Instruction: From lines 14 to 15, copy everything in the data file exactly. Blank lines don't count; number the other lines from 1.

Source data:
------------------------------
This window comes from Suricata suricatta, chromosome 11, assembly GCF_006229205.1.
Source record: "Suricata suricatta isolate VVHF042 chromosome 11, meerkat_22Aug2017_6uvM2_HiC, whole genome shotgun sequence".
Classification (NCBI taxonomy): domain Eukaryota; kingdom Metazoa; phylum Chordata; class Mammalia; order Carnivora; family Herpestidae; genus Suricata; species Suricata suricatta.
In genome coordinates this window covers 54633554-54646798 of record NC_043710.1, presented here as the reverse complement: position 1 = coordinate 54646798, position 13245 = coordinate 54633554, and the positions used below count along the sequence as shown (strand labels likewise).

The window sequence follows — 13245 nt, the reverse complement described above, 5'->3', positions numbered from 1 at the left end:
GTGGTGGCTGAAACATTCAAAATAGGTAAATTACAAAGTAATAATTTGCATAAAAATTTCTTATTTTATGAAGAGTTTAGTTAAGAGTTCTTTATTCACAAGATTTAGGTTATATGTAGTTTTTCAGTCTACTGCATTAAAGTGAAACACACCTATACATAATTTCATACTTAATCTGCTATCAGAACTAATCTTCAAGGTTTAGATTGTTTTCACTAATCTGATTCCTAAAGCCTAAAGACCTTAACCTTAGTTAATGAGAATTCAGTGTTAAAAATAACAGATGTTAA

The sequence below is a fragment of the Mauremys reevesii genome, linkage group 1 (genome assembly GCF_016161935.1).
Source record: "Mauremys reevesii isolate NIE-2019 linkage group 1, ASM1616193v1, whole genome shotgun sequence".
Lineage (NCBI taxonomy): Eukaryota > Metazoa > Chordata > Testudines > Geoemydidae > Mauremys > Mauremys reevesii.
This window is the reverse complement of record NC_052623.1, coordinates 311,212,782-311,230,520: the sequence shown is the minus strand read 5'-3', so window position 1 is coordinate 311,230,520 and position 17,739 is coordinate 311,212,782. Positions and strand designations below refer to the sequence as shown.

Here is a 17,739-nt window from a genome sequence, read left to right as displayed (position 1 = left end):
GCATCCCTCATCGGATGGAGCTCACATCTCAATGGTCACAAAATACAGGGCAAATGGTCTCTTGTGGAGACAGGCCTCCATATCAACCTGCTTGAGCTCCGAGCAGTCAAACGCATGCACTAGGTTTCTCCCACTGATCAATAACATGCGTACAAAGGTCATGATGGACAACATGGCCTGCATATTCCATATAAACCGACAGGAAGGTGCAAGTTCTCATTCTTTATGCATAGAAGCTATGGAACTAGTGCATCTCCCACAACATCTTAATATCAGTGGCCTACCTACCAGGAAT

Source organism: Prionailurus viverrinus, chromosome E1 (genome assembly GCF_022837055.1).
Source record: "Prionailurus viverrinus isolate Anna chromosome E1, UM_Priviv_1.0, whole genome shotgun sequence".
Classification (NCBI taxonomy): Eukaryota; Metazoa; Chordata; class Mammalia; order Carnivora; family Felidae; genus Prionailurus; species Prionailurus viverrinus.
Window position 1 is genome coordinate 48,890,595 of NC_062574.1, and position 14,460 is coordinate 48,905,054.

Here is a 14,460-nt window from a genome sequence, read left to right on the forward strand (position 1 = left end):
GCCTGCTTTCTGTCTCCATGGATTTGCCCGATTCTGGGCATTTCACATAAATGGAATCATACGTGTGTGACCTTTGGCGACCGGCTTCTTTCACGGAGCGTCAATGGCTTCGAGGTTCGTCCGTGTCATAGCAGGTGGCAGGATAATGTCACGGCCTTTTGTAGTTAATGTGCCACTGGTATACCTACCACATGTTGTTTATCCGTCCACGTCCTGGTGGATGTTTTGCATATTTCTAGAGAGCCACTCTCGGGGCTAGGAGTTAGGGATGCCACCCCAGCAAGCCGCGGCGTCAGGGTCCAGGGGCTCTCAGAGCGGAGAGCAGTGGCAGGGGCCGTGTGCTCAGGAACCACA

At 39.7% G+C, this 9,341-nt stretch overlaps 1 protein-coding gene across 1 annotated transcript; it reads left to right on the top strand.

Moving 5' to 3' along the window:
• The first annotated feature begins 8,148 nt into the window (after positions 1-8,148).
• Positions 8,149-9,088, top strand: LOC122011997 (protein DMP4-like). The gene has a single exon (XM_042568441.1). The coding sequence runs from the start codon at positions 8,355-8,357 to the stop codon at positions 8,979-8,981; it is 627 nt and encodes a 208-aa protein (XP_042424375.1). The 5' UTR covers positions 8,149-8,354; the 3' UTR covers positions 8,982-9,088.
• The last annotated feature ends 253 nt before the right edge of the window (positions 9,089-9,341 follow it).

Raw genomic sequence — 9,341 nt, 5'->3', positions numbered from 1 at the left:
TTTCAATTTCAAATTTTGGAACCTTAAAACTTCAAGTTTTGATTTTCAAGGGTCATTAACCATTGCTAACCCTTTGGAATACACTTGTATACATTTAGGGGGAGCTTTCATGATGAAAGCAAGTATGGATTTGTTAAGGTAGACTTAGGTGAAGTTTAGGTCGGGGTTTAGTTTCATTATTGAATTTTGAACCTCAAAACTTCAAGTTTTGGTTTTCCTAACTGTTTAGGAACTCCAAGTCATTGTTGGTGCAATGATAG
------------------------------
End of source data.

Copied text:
Source record: "Prionailurus viverrinus isolate Anna chromosome E1, UM_Priviv_1.0, whole genome shotgun sequence".
Classification (NCBI taxonomy): Eukaryota; Metazoa; Chordata; class Mammalia; order Carnivora; family Felidae; genus Prionailurus; species Prionailurus viverrinus.